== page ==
And today we are going to double the number of parables that we’ve heard. We are looking at three very short, one sentence parables from Jesus. Each one offers a similar, but slightly distinct perspective on the Kingdom of God.
Before we begin, let’s pray: O Lord, strengthen us by the truth; your Word is the truth. Open our eyes to see what you want us to see; open our ears to hear what you want us to hear; open our hearts to believe what you would have us believe. Amen.
I. …Like a Homeless Fox
The parables for consideration come in rapid fire format from Luke 9 starting at verse 57. It’s in a section where Jesus is walking about with a crowd of people following him. I always think that’s interesting and worthy of a sermon of its own – Jesus didn’t sit around and wait for people to come to him; he went out and found people to bring the message of the Gospel to.
But…I’ve already got three other sermons to go through today, so…I digress.
As Jesus is walking, one man is getting pretty motivated listening to Jesus.
He’s getting pretty excited.
He’s getting pretty pumped up.
So, he shouts: “Jesus, I will follow you wherever you go!” (v.57)
…Jesus doesn’t high five him.
…He doesn’t congratulate him.
…He doesn’t even clench his fist in private celebration.
He says, “Foxes have holes and birds have nests, but the Son of man has no place to lay his head.” (v.58)
Have you ever seen a fox? Foxes can be hard to spot. Little, red, dog-looking things with fluffy tails. They are hard to spot, because they are very good at hiding. And they hide in their fox hole or fox den. Usually it’s thick inside some brush or a hole in the rocks or maybe even some mud in the ground.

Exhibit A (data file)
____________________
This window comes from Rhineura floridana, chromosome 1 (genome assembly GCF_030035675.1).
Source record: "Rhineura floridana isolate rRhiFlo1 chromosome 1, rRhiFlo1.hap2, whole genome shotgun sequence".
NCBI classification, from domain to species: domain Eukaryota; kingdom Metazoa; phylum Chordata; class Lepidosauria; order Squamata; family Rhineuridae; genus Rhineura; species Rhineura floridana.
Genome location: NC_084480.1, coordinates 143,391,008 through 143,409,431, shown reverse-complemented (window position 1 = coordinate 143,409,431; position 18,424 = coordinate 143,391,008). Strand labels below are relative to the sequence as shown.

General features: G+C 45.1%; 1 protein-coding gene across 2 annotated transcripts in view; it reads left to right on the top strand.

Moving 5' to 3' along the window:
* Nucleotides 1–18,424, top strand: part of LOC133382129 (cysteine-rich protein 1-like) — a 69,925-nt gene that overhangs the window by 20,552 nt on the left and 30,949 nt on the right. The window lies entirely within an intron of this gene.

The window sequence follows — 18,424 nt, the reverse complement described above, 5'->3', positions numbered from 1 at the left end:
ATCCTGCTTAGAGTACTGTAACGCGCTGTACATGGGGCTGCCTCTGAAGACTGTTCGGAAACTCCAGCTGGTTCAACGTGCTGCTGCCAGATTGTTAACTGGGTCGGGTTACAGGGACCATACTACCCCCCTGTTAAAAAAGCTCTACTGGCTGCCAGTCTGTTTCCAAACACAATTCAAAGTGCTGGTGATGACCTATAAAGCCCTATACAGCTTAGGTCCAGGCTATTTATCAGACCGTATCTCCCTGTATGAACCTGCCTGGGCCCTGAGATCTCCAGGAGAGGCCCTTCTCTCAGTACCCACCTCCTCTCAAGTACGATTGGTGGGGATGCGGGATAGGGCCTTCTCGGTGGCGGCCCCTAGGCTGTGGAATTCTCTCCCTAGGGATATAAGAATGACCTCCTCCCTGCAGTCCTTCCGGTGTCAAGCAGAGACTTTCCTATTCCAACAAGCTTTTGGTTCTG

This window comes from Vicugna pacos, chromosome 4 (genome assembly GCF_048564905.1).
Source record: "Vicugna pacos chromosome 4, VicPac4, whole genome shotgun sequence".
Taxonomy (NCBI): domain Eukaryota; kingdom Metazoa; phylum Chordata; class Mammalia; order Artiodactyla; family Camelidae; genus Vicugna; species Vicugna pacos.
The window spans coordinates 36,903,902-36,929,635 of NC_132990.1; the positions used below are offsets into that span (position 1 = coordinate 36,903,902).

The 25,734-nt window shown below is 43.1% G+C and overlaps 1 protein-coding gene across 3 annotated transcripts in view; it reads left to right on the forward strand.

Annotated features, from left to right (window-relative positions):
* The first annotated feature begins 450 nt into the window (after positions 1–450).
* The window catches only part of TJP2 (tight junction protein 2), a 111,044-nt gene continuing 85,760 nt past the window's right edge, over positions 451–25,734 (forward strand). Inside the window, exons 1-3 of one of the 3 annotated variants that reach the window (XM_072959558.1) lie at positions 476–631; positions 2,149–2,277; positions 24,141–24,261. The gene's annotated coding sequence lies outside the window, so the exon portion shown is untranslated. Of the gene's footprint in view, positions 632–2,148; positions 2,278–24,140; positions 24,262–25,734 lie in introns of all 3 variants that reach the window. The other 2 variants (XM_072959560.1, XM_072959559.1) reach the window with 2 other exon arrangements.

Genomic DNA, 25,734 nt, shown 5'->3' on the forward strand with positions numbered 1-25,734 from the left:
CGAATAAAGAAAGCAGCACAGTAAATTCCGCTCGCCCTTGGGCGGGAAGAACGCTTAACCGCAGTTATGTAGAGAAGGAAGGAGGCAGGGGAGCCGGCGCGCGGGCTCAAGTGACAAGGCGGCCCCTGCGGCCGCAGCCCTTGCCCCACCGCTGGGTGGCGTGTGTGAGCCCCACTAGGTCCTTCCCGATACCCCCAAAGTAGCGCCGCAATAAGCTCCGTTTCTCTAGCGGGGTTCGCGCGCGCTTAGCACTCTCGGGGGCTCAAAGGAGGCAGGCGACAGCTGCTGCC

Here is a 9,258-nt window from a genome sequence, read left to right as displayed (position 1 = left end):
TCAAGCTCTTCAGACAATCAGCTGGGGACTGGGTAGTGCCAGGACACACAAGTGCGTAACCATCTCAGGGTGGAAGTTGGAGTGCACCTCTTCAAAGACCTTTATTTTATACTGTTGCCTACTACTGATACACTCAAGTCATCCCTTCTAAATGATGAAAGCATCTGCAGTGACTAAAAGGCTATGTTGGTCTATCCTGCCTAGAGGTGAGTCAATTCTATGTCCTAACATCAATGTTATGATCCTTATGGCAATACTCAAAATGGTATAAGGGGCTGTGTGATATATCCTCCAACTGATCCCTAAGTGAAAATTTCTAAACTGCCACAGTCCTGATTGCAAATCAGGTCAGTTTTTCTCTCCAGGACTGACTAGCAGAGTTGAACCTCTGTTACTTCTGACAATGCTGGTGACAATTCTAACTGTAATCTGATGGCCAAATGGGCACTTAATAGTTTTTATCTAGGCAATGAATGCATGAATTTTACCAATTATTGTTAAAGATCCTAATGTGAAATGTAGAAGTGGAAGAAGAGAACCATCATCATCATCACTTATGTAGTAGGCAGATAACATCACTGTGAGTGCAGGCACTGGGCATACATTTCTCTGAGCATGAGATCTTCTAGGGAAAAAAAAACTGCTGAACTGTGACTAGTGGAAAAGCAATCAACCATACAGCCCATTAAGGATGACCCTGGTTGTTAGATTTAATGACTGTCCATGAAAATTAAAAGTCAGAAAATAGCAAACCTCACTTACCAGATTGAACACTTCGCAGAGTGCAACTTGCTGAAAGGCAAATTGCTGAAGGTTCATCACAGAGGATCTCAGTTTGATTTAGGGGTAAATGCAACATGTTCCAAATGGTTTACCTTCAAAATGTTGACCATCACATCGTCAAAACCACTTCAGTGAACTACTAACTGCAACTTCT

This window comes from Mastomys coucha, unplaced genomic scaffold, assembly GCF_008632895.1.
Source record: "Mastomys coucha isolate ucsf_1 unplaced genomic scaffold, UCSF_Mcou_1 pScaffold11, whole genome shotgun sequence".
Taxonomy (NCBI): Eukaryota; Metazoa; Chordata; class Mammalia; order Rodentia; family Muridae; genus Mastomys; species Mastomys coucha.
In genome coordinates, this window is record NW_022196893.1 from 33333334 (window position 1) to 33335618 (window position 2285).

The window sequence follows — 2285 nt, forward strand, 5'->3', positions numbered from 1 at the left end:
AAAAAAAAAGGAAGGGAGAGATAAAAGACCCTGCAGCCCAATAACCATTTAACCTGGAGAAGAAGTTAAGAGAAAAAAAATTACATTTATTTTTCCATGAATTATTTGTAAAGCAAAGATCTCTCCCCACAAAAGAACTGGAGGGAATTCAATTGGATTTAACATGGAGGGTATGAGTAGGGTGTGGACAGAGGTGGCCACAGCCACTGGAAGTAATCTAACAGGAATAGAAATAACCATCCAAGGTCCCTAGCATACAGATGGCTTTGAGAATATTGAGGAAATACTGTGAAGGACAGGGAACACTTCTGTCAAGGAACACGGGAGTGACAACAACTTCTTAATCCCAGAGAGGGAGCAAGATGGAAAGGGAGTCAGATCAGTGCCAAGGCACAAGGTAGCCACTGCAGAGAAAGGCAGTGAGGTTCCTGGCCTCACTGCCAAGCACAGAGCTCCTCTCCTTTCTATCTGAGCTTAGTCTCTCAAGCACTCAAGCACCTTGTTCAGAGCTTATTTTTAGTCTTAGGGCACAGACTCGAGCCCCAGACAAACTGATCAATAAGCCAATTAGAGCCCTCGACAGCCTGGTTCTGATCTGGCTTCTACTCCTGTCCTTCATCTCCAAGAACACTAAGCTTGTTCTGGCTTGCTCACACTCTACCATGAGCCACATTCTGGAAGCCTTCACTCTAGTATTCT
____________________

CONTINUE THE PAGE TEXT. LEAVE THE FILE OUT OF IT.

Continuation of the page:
It’s not fancy. There’s no Wi-Fi connection – but the fox has a place to be.
And a bird nest is similar. Bird nests are made from twigs, straw, branches, and even some stray dog hairs. They are not worth very much on Zillow, but it is a nice place for the bird to stay.
Think about this:
Foxes have bushy dens.
Birds have twiggy nests.
The Son of God who comes from heaven itself?
Not even a pile of twigs to call his own….
Very literally – during the 3 years that Jesus did ministry, he didn’t have a home. He didn’t have a studio apartment. He didn’t even have a room at the Extended Stay.
He was essentially homeless, staying wherever people opened their homes to him or under a myrtle tree if he had to.
It wasn’t because he was without resources. Remember: He made bread come out of thin air. He found a coin within a fish mouth. He controlled thunder and lightning.